Every year we receive 240,000 surveys that generate over 130,000 individual patient comments. It was (and is) a firehose of information to digest. To make sense of this massive amount of information, we partnered with a natural language processing firm in 2013 to attempt to break down the complexity into a few, actionable insights. But after a year of analysis, the company could only tell us things we already knew–the proportion of positive or negative comments or the most frequently mentioned topic: wait time. That wasn’t good enough for U of U Health’s physicians, leaders, and staff who had already moved past simply classifying comments. What they wanted was insight–what, specifically, builds trust and loyalty with patients? How do we improve our patients relationship with our providers, teams and system? In other words, what makes a patient experience exceptional?
Five consistent themes
The system’s department of patient experience, a team of five individuals, undertook the challenge of answering this question using qualitative analysis. In 2014, the team pulled a sample of 10,000 comments from various care settings–inpatient, outpatient, primary care, specialty care, emergency care–and analyzed them by service line. Each comment was read, categorized, sent back to service line leadership as feedback, and then brought back to the group for discussion. Over time, five consistent themes emerged:
An exceptional patient experience reflects all five elements.
Patients want to be known, heard, and provided a plan that reflects and includes their values. Patients want the team to coordinate for them and be on the same page with each other. Patients want the team to be organized to meet their specific needs. When all five elements are present, patients describe their confidence and trust in the care team. Patients even describe their loyalty to the health care system.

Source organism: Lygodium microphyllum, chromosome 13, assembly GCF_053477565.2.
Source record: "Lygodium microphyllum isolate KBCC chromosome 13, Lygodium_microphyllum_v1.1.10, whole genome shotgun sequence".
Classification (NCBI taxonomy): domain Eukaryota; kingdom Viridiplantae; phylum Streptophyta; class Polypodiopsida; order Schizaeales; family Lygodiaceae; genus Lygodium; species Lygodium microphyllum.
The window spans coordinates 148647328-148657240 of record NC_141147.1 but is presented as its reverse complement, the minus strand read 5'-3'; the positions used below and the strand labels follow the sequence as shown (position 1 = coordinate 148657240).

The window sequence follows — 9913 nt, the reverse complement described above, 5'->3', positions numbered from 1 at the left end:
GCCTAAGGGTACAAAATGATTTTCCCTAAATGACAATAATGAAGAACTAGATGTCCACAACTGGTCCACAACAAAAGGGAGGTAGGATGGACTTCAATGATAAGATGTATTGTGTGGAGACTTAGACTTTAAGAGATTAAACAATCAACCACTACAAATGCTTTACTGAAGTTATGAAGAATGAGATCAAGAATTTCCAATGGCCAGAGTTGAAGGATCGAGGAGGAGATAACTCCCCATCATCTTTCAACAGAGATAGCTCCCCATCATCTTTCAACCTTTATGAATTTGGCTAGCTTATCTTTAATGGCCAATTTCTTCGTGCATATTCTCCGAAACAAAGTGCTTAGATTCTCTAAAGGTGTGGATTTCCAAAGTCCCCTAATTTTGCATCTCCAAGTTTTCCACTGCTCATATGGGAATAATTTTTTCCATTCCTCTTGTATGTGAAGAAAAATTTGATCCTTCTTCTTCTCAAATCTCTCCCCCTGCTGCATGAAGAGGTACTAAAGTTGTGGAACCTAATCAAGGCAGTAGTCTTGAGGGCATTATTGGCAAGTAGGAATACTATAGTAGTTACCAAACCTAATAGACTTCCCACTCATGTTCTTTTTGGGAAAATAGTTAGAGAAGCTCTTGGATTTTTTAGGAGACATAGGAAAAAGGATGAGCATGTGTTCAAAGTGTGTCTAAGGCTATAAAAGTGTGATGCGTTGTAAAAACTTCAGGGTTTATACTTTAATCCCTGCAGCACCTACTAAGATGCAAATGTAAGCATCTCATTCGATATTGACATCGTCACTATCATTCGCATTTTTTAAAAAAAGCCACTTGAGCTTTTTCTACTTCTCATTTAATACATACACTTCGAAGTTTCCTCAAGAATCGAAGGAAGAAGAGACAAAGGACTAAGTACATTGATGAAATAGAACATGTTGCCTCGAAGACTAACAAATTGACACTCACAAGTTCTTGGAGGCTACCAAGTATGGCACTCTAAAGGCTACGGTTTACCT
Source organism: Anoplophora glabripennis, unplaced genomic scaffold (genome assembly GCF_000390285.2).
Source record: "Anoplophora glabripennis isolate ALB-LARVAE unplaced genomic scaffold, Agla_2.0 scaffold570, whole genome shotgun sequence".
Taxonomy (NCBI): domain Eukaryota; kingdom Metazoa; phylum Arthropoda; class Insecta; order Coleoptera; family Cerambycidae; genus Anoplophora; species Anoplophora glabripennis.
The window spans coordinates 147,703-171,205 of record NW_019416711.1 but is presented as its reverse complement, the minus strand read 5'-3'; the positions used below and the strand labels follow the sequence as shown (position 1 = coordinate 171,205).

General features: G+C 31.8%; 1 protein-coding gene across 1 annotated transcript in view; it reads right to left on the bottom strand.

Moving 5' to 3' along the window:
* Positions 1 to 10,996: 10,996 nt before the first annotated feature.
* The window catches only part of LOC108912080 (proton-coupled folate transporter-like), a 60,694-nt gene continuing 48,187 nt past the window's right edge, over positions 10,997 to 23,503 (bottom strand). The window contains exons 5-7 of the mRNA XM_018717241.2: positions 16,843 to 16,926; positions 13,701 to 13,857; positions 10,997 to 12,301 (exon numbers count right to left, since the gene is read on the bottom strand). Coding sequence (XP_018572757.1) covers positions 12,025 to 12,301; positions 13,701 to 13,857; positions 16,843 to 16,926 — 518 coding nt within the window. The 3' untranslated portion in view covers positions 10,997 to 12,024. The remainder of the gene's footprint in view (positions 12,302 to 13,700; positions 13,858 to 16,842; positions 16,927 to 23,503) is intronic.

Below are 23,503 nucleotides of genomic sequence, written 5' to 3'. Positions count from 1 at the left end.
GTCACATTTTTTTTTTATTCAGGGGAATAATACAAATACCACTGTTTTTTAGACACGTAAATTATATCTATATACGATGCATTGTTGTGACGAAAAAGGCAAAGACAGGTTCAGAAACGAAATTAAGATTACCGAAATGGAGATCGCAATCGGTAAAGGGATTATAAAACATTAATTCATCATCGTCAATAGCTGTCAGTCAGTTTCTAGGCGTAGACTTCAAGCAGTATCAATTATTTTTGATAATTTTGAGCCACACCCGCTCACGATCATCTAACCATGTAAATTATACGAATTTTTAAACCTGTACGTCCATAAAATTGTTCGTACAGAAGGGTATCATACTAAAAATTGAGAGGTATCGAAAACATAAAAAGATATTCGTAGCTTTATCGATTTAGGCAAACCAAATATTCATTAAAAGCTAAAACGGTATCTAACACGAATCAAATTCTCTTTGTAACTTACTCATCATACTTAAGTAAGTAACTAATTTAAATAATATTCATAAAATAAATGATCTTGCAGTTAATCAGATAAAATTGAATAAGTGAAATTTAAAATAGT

Here is how the five elements sound when the patient has confidence in the physician and the team is organized to meet her needs:
Example of a five element comment:
(Actual patient comment from a surgery performed by vitreoretinal surgeon Mary Elizabeth Harnett. Collected from Press Ganey ambulatory surgery survey, July 2018.)
How we use the five elements
To understand patient feedback. Answers to questions on Press Ganey surveys, the quantitative data, doesn’t provide much detail. It’s the stories that shed light on why a patient needed more explanation or how asking about the patient’s family makes them feel like a person, not a diagnosis.
Identify specific behaviors to care teams to start, stop, and continue. Delivering an exceptional experience often means becoming more consistent with specific behaviors. We use the five elements to help teams understand the high-impact behaviors that make a difference with patients.
Widen the perspective from one method of improvement. Typically, teams have focused on one area of improvement, such as efficiencies around wait time. Managing wait time is important, but its equally important to demonstrate consistent behaviors in the other four areas. The five elements helps broaden improvement opportunities beyond one path of improvement.
Every year, we receive 240,000 surveys that generate over 130,000 individual patient comments–and we read every single one. We listen for the five elements and communicate the patient voice directly with our care teams–approximately 350 people each week receive their patients’ comments. Each week for the last five years, we share the top 10 comments that feature the five elements with the entire system.
And as a result, University of Utah Health has become a national leader in delivering compassionate, coordinated, and expert care. Over the past 10 years, patient experience has become the cornerstone for initiatives focused on quality and safety, patient-reported outcomes, and cost reduction.